Common Water Issues in Bowling Green
Solutions For Your Water Quality Problems
Bowling Green uses the Big Barren River as its primary source of municipal drinking water. The Big Barren River flows out of the Barren River Reservoir, a flood-control lake that prevents flooding in the populated communities west of Allen and Barren Counties. Drakes Creek is another water source that is fed by Trammel Creek. These three surface water bodies make up Bowling Green's drinking water sources. Water from each source is sent to a water treatment plant to be processed before being pumped to local taps.
Hard, Poor-Quality Water
The water that flows from Bowling Green's taps is typically hard, which means that it features high levels of minerals, including calcium and magnesium. While drinking and bathing with hard water is perfectly safe, the minerals in hard water can contribute to a number of household frustrations.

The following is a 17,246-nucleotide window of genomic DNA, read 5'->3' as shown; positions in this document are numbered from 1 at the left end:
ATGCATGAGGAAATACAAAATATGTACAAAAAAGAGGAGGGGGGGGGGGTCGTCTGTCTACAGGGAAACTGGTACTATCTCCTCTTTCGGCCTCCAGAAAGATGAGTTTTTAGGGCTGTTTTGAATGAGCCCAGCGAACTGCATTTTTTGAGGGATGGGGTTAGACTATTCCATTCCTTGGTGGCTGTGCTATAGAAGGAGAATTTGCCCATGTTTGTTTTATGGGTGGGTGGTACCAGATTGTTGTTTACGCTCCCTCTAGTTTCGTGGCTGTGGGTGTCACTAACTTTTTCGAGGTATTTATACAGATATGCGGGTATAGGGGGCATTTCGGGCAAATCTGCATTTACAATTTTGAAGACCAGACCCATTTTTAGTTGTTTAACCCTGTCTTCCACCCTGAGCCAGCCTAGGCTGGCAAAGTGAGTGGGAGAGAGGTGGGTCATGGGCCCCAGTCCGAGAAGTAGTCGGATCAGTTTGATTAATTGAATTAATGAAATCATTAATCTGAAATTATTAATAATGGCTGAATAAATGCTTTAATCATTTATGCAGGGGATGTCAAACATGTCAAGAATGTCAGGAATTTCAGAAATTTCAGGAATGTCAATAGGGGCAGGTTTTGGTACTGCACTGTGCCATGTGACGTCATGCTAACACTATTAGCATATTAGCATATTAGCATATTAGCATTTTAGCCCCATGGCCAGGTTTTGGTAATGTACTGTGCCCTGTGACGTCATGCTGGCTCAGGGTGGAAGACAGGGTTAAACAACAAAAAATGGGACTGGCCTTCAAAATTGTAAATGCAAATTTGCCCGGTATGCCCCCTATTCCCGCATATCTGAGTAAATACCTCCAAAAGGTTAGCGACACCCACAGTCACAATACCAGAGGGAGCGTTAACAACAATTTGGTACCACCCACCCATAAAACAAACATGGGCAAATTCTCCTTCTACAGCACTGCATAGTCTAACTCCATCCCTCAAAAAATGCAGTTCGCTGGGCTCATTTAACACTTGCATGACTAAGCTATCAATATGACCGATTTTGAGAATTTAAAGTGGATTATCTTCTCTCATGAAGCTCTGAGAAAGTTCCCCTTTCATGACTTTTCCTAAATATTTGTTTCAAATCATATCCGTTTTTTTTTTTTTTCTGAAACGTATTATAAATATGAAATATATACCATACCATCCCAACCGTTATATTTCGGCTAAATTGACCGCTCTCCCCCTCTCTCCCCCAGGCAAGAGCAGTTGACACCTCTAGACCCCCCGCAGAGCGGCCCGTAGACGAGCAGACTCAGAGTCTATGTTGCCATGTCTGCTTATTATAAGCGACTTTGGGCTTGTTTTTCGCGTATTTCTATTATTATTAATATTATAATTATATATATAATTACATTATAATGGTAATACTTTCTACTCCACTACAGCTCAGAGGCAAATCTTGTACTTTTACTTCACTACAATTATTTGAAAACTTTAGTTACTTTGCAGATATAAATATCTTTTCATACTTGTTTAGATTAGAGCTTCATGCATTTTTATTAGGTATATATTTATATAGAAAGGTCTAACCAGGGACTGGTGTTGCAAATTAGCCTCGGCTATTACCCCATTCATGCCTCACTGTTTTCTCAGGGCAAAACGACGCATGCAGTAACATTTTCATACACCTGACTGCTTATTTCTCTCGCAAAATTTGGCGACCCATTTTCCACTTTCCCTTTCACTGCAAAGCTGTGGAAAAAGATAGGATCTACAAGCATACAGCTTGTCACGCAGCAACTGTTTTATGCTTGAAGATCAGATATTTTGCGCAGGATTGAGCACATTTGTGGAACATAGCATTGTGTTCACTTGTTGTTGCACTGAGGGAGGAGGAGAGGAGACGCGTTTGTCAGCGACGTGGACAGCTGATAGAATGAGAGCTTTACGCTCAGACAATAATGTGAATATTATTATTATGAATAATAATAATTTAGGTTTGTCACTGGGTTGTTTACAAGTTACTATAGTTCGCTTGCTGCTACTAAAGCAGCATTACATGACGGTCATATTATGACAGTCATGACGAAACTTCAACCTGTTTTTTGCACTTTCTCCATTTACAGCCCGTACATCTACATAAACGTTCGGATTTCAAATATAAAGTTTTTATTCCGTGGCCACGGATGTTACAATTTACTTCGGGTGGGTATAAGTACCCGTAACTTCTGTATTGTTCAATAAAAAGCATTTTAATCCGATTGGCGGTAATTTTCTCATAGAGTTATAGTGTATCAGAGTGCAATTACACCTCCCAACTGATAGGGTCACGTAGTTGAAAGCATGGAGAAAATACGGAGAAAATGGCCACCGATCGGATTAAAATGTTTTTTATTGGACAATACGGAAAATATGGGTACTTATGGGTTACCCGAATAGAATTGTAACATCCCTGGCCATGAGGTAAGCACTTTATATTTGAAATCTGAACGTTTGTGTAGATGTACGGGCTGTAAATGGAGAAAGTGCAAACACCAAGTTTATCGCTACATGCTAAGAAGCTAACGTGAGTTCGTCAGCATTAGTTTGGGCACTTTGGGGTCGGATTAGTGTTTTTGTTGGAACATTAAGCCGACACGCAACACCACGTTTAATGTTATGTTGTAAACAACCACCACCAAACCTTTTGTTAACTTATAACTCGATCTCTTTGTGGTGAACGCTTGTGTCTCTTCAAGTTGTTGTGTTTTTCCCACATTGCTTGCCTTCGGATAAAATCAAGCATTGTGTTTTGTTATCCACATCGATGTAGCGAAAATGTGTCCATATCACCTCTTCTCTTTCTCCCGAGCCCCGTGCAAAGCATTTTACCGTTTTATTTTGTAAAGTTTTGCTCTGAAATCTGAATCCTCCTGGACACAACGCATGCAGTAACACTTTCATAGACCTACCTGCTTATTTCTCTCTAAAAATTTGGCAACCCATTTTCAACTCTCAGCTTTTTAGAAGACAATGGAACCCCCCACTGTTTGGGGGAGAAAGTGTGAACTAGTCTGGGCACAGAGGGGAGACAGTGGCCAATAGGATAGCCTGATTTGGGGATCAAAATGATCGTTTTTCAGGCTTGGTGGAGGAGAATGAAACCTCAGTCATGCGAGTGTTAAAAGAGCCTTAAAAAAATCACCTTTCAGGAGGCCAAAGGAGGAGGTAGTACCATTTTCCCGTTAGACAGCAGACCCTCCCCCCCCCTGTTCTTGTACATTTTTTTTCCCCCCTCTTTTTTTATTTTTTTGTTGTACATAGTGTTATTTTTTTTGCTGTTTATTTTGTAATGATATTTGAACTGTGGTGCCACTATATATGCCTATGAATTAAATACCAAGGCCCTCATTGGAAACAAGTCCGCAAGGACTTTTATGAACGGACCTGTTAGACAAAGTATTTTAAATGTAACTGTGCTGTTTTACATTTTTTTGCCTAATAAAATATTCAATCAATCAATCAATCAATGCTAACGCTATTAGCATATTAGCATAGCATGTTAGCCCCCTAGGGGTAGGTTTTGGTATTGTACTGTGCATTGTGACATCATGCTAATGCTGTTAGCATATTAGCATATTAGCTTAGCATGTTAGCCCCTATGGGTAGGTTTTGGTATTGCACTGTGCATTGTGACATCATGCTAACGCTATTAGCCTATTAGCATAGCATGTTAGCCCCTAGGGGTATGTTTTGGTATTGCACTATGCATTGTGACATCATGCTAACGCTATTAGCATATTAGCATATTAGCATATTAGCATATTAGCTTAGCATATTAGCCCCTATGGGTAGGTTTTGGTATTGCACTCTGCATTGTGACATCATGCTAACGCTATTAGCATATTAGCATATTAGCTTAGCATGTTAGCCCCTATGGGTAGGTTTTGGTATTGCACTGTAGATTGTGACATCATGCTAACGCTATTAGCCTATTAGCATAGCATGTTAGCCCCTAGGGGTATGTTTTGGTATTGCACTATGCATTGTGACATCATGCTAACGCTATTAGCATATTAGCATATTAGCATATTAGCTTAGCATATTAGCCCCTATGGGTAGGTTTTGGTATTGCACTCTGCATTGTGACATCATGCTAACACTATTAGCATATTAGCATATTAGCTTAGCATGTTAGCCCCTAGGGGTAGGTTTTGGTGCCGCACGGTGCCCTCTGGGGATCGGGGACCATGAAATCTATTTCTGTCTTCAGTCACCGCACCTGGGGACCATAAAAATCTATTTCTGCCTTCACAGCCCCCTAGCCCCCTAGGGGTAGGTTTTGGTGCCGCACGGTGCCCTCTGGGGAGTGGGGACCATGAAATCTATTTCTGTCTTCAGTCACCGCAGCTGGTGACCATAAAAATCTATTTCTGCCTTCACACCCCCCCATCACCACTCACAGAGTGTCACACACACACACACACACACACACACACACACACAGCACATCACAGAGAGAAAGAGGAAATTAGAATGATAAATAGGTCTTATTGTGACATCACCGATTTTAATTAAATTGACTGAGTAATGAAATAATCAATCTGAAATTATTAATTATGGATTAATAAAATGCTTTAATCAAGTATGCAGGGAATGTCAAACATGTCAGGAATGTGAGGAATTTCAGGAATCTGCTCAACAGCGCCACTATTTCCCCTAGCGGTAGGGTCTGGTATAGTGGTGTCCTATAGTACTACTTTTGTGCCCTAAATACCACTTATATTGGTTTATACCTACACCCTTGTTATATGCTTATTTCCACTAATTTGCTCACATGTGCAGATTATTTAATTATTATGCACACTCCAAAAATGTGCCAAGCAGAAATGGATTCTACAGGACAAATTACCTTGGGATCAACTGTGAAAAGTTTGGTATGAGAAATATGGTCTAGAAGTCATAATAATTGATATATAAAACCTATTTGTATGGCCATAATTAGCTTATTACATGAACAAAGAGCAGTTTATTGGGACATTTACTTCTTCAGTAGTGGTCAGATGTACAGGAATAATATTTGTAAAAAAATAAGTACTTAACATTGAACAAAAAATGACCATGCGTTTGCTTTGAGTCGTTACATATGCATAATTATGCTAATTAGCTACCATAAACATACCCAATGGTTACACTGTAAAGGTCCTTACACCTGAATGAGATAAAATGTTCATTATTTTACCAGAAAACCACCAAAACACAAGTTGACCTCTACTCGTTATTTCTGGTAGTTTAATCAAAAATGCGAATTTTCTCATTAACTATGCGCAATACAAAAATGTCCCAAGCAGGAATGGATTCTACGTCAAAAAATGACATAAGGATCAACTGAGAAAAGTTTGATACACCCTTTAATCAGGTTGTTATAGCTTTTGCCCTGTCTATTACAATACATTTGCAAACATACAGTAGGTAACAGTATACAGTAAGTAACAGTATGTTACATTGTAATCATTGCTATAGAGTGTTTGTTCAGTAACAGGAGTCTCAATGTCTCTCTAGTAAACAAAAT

Spots on Glasses
After hard water dries, it can leave behind spots, streaks, and a cloudy film, which can make your glassware appear dirty — even after running it through the dishwasher.
Lime or White Scale
This is a white, chalky buildup that is both unsightly and tough to clean, and can form on a number of different surfaces around the house, including:
- Around sinks and tubs
- In pipes and plumbing
- On faucets and showerheads
- In pots, pans, and kettles
Dry, Itchy Skin
In addition to making housekeeping a chore, hard water can be rough on your skin and hair. Because hard water leaves behind an invisible film after rinsing, skin can feel dry and itchy, and hair can feel limp and lifeless after hopping out of the shower.
Your local Bowling Green Culligan Man is an expert on your water, can test it to determine any problems, and provide the best way to address them.
Tips From the Culligan Man
Dishwashers typically use less water than washing dishes by hand. Water-saving models can save even more water and energy.
Did You Know
Bowling Green is the largest city on the Big Barren River.